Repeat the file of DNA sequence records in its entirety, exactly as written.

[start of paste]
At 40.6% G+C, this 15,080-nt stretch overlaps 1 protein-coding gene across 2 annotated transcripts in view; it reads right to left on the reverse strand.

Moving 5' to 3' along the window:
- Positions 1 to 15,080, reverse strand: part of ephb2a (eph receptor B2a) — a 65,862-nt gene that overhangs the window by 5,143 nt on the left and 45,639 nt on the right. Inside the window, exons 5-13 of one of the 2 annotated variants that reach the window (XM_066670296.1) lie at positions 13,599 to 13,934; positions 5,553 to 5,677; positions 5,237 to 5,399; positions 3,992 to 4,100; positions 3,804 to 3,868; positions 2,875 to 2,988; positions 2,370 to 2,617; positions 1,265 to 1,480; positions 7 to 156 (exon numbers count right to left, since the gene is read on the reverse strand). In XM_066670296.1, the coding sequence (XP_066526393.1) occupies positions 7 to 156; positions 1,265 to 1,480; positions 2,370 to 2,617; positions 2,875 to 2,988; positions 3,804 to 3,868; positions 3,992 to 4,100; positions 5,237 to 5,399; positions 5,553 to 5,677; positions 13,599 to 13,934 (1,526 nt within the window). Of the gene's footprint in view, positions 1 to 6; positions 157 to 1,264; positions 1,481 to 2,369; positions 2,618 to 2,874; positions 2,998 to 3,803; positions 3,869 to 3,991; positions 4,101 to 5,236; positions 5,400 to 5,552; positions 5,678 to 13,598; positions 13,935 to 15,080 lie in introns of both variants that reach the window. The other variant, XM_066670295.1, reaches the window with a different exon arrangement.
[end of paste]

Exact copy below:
At 40.6% G+C, this 15,080-nt stretch overlaps 1 protein-coding gene across 2 annotated transcripts in view; it reads right to left on the reverse strand.

Moving 5' to 3' along the window:
- Positions 1 to 15,080, reverse strand: part of ephb2a (eph receptor B2a) — a 65,862-nt gene that overhangs the window by 5,143 nt on the left and 45,639 nt on the right. Inside the window, exons 5-13 of one of the 2 annotated variants that reach the window (XM_066670296.1) lie at positions 13,599 to 13,934; positions 5,553 to 5,677; positions 5,237 to 5,399; positions 3,992 to 4,100; positions 3,804 to 3,868; positions 2,875 to 2,988; positions 2,370 to 2,617; positions 1,265 to 1,480; positions 7 to 156 (exon numbers count right to left, since the gene is read on the reverse strand). In XM_066670296.1, the coding sequence (XP_066526393.1) occupies positions 7 to 156; positions 1,265 to 1,480; positions 2,370 to 2,617; positions 2,875 to 2,988; positions 3,804 to 3,868; positions 3,992 to 4,100; positions 5,237 to 5,399; positions 5,553 to 5,677; positions 13,599 to 13,934 (1,526 nt within the window). Of the gene's footprint in view, positions 1 to 6; positions 157 to 1,264; positions 1,481 to 2,369; positions 2,618 to 2,874; positions 2,998 to 3,803; positions 3,869 to 3,991; positions 4,101 to 5,236; positions 5,400 to 5,552; positions 5,678 to 13,598; positions 13,935 to 15,080 lie in introns of both variants that reach the window. The other variant, XM_066670295.1, reaches the window with a different exon arrangement.